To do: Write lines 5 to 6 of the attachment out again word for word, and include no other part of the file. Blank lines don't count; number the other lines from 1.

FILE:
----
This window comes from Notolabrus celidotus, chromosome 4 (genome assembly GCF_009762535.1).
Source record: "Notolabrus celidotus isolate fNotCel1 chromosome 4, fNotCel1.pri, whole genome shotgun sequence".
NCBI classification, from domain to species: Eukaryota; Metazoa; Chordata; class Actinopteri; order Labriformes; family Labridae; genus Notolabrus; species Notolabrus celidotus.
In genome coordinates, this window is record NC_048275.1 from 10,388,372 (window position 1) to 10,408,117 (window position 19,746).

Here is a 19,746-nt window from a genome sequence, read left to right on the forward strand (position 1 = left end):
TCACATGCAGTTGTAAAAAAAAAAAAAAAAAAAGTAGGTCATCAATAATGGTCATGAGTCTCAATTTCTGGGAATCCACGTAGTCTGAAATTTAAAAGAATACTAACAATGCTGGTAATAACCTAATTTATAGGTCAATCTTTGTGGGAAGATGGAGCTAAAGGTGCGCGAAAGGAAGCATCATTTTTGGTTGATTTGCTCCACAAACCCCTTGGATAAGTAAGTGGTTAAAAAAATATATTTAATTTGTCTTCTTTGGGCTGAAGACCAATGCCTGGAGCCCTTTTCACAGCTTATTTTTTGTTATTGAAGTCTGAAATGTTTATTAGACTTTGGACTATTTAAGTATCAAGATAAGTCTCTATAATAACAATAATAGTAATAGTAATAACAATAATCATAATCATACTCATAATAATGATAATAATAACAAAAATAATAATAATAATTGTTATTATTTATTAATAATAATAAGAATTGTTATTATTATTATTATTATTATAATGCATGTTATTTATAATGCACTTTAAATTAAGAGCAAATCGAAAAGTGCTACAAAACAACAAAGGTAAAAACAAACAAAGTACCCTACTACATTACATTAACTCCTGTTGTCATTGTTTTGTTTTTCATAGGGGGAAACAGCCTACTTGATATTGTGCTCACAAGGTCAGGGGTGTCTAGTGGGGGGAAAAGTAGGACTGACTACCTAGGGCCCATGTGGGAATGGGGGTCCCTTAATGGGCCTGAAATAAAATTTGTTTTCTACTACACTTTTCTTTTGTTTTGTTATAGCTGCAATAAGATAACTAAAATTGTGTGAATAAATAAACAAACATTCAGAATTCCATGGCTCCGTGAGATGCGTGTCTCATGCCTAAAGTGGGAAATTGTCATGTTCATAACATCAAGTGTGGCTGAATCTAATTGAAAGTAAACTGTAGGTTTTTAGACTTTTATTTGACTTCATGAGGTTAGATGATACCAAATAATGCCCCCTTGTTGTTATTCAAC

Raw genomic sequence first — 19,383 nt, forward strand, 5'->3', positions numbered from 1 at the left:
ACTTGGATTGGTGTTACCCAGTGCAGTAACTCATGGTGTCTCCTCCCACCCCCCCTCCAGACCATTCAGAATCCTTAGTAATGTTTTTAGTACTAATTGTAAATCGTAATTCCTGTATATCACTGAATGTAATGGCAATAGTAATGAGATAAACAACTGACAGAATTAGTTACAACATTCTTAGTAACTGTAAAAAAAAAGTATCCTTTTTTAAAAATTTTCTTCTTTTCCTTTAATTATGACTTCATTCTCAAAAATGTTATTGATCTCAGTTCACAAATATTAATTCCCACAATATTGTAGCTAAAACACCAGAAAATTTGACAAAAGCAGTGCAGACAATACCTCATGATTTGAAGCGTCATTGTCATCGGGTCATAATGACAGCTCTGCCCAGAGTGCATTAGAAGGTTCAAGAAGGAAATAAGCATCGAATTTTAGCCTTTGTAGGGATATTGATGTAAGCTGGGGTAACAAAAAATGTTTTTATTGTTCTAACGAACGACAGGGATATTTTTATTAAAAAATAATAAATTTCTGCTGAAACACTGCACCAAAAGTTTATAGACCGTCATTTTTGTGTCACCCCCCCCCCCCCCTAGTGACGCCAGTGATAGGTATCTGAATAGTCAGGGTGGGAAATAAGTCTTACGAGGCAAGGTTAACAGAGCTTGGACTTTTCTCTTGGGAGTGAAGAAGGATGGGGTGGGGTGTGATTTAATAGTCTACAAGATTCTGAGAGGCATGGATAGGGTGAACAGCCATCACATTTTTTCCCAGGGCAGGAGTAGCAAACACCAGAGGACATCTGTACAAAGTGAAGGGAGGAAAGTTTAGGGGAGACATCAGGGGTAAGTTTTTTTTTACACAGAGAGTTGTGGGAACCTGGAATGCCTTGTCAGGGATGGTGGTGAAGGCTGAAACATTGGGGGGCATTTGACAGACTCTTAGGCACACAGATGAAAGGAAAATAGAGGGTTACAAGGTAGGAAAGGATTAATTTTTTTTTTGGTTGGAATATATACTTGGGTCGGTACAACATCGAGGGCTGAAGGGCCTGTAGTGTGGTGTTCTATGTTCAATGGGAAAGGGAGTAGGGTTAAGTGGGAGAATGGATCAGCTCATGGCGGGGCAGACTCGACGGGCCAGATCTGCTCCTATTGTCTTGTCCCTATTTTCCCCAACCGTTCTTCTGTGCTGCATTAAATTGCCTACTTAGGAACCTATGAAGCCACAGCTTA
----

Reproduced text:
Here is a 19,746-nt window from a genome sequence, read left to right on the forward strand (position 1 = left end):
TCACATGCAGTTGTAAAAAAAAAAAAAAAAAAAGTAGGTCATCAATAATGGTCATGAGTCTCAATTTCTGGGAATCCACGTAGTCTGAAATTTAAAAGAATACTAACAATGCTGGTAATAACCTAATTTATAGGTCAATCTTTGTGGGAAGATGGAGCTAAAGGTGCGCGAAAGGAAGCATCATTTTTGGTTGATTTGCTCCACAAACCCCTTGGATAAGTAAGTGGTTAAAAAAATATATTTAATTTGTCTTCTTTGGGCTGAAGACCAATGCCTGGAGCCCTTTTCACAGCTTATTTTTTGTTATTGAAGTCTGAAATGTTTATTAGACTTTGGACTATTTAAGTATCAAGATAAGTCTCTATAATAACAATAATAGTAATAGTAATAACAATAATCATAATCATACTCATAATAATGATAATAATAACAAAAATAATAATAATAATTGTTATTATTTATTAATAATAATAAGAATTGTTATTATTATTATTATTATTATAATGCATGTTATTTATAATGCACTTTAAATTAAGAGCAAATCGAAAAGTGCTACAAAACAACAAAGGTAAAAACAAACAAAGTACCCTACTACATTACATTAACTCCTGTTGTCATTGTTTTGTTTTTCATAGGGGGAAACAGCCTACTTGATATTGTGCTCACAAGGTCAGGGGTGTCTAGTGGGGGGAAAAGTAGGACTGACTACCTAGGGCCCATGTGGGAATGGGGGTCCCTTAATGGGCCTGAAATAAAATTTGTTTTCTACTACACTTTTCTTTTGTTTTGTTATAGCTGCAATAAGATAACTAAAATTGTGTGAATAAATAAACAAACATTCAGAATTCCATGGCTCCGTGAGATGCGTGTCTCATGCCTAAAGTGGGAAATTGTCATGTTCATAACATCAAGTGTGGCTGAATCTAATTGAAAGTAAACTGTAGGTTTTTAGACTTTTATTTGACTTCATGAGGTTAGATGATACCAAATAATGCCCCCTTGTTGTTATTCAAC